Take Me is undermined by its own whimsy | Theater Review | Chicago Reader

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Take Me is undermined by its own whimsy

Guilt and grief lead a woman to imagine she's been contacted by aliens.

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Imaginative and often beautiful visual projections by designer Tony Churchill transform Strawdog Theatre's intimate, low-ceilinged performing area into an otherworldly environment for Take Me, by playwright (and Reader contributor) Mark Guarino and songwriter Jon Langford, a quirky world premiere directed by Anderson Lawfer.

It's the story of Shelley (the engaging Nicole Bloomsmith), a service representative for a wireless telephone carrier, who one day is contacted by aliens—or so she believes. As the action unfolds, shifting confusingly between reality and fantasy, we come to understand that this outer-space connection is all in Shelley's mind. Her delusion is driven by guilt and grief over the disappearance of her little boy—kidnapped from an amusement park after she carelessly left him in his stroller while she purchased some cotton candy—and the fate of her husband (Michael Reyes), an airline pilot who is surviving on life support in a vegetative state after being the sole survivor of a plane crash.

The high stakes of this premise are unintentionally trivialized by the odd and sometimes whimsical "alternative reality" into which Shelly retreats, a world populated by characters only she can see. These include her childhood toy Doggie (Kamille Dawkins); a trio of Soviet space dogs; and, best of all, Travis (Carmine Grisolia), a freewheeling country singer who has been abducted by extraterrestrials.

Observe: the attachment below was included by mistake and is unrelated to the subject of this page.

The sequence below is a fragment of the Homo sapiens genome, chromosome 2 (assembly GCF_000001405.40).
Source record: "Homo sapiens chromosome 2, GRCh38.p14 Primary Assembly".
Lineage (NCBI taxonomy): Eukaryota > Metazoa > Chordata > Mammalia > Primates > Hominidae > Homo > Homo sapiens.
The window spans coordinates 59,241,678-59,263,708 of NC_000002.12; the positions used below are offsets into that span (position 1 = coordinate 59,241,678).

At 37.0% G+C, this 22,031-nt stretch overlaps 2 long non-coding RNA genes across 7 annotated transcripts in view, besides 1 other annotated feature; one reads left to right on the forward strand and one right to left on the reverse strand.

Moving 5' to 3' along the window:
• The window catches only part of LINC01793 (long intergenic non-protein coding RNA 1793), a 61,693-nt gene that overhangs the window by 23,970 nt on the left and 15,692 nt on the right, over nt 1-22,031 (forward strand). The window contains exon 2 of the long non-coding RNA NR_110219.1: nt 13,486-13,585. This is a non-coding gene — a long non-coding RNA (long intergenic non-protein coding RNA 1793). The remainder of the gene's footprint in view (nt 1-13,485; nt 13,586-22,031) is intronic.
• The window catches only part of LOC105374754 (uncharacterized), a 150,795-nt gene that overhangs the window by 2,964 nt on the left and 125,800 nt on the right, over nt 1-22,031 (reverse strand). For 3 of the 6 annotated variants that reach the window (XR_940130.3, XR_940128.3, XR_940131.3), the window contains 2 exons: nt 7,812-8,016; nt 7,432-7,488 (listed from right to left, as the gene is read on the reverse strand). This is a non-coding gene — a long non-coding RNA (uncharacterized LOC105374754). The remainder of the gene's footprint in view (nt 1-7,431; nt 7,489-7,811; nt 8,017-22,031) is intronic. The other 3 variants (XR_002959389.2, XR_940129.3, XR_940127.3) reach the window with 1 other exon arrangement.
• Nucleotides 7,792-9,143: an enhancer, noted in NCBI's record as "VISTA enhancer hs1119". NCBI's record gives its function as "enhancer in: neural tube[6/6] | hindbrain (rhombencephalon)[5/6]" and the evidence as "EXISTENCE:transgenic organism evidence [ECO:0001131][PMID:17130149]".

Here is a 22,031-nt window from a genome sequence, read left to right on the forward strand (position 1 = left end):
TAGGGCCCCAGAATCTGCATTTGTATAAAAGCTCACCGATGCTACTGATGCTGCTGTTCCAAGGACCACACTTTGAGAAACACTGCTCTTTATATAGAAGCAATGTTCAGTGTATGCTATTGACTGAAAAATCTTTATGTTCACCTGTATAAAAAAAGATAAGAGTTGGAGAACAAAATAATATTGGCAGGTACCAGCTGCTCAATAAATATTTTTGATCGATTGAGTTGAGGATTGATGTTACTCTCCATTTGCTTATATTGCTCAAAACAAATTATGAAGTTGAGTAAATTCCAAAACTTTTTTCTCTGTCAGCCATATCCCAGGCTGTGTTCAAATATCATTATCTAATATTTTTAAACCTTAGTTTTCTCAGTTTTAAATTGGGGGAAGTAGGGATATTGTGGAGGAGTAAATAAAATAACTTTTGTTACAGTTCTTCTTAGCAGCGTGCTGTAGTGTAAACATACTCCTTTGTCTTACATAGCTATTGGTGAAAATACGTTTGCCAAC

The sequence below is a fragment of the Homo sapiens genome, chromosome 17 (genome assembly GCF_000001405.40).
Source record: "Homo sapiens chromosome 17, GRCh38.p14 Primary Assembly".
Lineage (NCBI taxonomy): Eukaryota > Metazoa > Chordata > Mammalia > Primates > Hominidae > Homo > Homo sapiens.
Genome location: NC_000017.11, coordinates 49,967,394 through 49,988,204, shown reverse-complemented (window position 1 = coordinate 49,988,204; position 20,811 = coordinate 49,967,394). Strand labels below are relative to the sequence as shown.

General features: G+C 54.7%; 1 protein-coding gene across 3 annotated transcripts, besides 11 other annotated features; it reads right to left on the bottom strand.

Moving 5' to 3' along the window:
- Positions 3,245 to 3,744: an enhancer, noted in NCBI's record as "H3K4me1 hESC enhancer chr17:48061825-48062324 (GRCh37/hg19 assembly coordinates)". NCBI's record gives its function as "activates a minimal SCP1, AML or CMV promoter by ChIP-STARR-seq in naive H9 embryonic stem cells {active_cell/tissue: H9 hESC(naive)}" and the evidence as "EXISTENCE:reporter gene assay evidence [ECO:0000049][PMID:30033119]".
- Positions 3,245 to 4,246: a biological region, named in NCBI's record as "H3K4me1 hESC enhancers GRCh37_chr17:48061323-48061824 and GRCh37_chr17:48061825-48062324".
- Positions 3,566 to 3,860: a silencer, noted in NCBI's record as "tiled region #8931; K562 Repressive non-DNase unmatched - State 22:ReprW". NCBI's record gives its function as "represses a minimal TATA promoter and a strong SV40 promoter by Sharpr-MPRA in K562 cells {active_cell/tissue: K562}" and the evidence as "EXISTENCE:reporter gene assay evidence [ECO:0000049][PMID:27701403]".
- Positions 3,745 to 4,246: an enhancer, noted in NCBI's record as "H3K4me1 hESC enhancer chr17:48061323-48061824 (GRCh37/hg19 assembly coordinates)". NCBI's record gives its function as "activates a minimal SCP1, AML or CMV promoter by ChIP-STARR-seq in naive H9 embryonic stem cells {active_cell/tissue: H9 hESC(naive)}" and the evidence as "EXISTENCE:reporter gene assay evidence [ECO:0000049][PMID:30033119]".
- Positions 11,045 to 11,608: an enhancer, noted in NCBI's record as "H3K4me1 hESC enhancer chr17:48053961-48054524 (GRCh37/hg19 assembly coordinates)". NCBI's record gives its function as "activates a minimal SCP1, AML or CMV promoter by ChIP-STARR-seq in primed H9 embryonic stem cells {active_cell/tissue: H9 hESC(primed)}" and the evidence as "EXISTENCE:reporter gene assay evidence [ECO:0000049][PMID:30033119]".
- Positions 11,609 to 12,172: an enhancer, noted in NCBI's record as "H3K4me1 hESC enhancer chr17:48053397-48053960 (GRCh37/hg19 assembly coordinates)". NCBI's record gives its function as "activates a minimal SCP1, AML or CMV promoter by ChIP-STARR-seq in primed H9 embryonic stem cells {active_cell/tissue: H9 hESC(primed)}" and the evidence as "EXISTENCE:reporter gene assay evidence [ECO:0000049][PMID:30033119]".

Langford, best known as one of the founding members of the Mekons, has penned a handful of songs that benefit greatly from the twangy rock arrangements by Annabelle Revak. A live band under Chuck Evans's musical direction accompanies the able and earnest cast of singer-actors; the musicians are dimly visible through an upstage scrim, but the show would be considerably enhanced if they were placed center stage.   v

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